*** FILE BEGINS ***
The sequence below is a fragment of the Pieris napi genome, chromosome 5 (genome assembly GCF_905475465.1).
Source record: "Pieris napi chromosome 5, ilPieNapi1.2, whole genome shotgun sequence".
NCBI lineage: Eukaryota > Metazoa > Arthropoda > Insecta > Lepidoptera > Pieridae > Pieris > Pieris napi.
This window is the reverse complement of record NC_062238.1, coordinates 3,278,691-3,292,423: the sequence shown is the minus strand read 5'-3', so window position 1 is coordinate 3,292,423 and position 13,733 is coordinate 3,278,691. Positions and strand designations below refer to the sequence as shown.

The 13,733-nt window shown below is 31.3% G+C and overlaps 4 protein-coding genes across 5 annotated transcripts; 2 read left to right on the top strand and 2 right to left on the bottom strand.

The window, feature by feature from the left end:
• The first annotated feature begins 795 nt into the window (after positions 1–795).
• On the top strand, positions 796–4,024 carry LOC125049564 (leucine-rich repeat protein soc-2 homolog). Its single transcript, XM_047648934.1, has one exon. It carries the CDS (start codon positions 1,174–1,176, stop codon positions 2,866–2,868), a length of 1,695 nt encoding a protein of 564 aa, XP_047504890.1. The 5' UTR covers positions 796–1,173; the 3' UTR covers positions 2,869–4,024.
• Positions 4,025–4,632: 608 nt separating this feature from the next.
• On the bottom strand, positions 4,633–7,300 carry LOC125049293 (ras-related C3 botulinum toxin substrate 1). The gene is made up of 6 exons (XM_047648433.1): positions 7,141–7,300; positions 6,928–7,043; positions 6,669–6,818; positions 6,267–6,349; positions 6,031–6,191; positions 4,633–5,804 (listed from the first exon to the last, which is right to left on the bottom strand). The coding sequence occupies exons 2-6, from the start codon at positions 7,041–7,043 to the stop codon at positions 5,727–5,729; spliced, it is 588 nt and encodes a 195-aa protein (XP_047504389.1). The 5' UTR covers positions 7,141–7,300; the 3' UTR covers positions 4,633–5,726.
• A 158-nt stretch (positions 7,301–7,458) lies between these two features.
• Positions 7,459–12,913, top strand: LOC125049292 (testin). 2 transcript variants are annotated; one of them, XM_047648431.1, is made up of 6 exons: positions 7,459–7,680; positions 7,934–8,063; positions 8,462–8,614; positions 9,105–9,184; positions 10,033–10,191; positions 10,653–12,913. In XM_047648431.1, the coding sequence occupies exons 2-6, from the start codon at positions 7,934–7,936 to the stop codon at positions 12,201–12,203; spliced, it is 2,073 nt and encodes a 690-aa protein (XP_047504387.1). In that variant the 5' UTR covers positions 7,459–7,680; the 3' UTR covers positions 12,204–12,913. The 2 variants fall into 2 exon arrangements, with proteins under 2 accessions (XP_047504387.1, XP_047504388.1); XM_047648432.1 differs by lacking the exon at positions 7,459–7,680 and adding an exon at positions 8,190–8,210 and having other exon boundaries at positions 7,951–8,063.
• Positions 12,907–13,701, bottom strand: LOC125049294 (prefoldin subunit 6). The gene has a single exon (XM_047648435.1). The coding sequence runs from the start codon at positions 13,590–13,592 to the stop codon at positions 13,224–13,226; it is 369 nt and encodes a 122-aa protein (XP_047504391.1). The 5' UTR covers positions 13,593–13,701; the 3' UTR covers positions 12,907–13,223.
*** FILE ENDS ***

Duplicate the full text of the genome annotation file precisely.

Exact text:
The sequence below is a fragment of the Pieris napi genome, chromosome 5 (genome assembly GCF_905475465.1).
Source record: "Pieris napi chromosome 5, ilPieNapi1.2, whole genome shotgun sequence".
NCBI lineage: Eukaryota > Metazoa > Arthropoda > Insecta > Lepidoptera > Pieridae > Pieris > Pieris napi.
This window is the reverse complement of record NC_062238.1, coordinates 3,278,691-3,292,423: the sequence shown is the minus strand read 5'-3', so window position 1 is coordinate 3,292,423 and position 13,733 is coordinate 3,278,691. Positions and strand designations below refer to the sequence as shown.

The 13,733-nt window shown below is 31.3% G+C and overlaps 4 protein-coding genes across 5 annotated transcripts; 2 read left to right on the top strand and 2 right to left on the bottom strand.

The window, feature by feature from the left end:
• The first annotated feature begins 795 nt into the window (after positions 1–795).
• On the top strand, positions 796–4,024 carry LOC125049564 (leucine-rich repeat protein soc-2 homolog). Its single transcript, XM_047648934.1, has one exon. It carries the CDS (start codon positions 1,174–1,176, stop codon positions 2,866–2,868), a length of 1,695 nt encoding a protein of 564 aa, XP_047504890.1. The 5' UTR covers positions 796–1,173; the 3' UTR covers positions 2,869–4,024.
• Positions 4,025–4,632: 608 nt separating this feature from the next.
• On the bottom strand, positions 4,633–7,300 carry LOC125049293 (ras-related C3 botulinum toxin substrate 1). The gene is made up of 6 exons (XM_047648433.1): positions 7,141–7,300; positions 6,928–7,043; positions 6,669–6,818; positions 6,267–6,349; positions 6,031–6,191; positions 4,633–5,804 (listed from the first exon to the last, which is right to left on the bottom strand). The coding sequence occupies exons 2-6, from the start codon at positions 7,041–7,043 to the stop codon at positions 5,727–5,729; spliced, it is 588 nt and encodes a 195-aa protein (XP_047504389.1). The 5' UTR covers positions 7,141–7,300; the 3' UTR covers positions 4,633–5,726.
• A 158-nt stretch (positions 7,301–7,458) lies between these two features.
• Positions 7,459–12,913, top strand: LOC125049292 (testin). 2 transcript variants are annotated; one of them, XM_047648431.1, is made up of 6 exons: positions 7,459–7,680; positions 7,934–8,063; positions 8,462–8,614; positions 9,105–9,184; positions 10,033–10,191; positions 10,653–12,913. In XM_047648431.1, the coding sequence occupies exons 2-6, from the start codon at positions 7,934–7,936 to the stop codon at positions 12,201–12,203; spliced, it is 2,073 nt and encodes a 690-aa protein (XP_047504387.1). In that variant the 5' UTR covers positions 7,459–7,680; the 3' UTR covers positions 12,204–12,913. The 2 variants fall into 2 exon arrangements, with proteins under 2 accessions (XP_047504387.1, XP_047504388.1); XM_047648432.1 differs by lacking the exon at positions 7,459–7,680 and adding an exon at positions 8,190–8,210 and having other exon boundaries at positions 7,951–8,063.
• Positions 12,907–13,701, bottom strand: LOC125049294 (prefoldin subunit 6). The gene has a single exon (XM_047648435.1). The coding sequence runs from the start codon at positions 13,590–13,592 to the stop codon at positions 13,224–13,226; it is 369 nt and encodes a 122-aa protein (XP_047504391.1). The 5' UTR covers positions 13,593–13,701; the 3' UTR covers positions 12,907–13,223.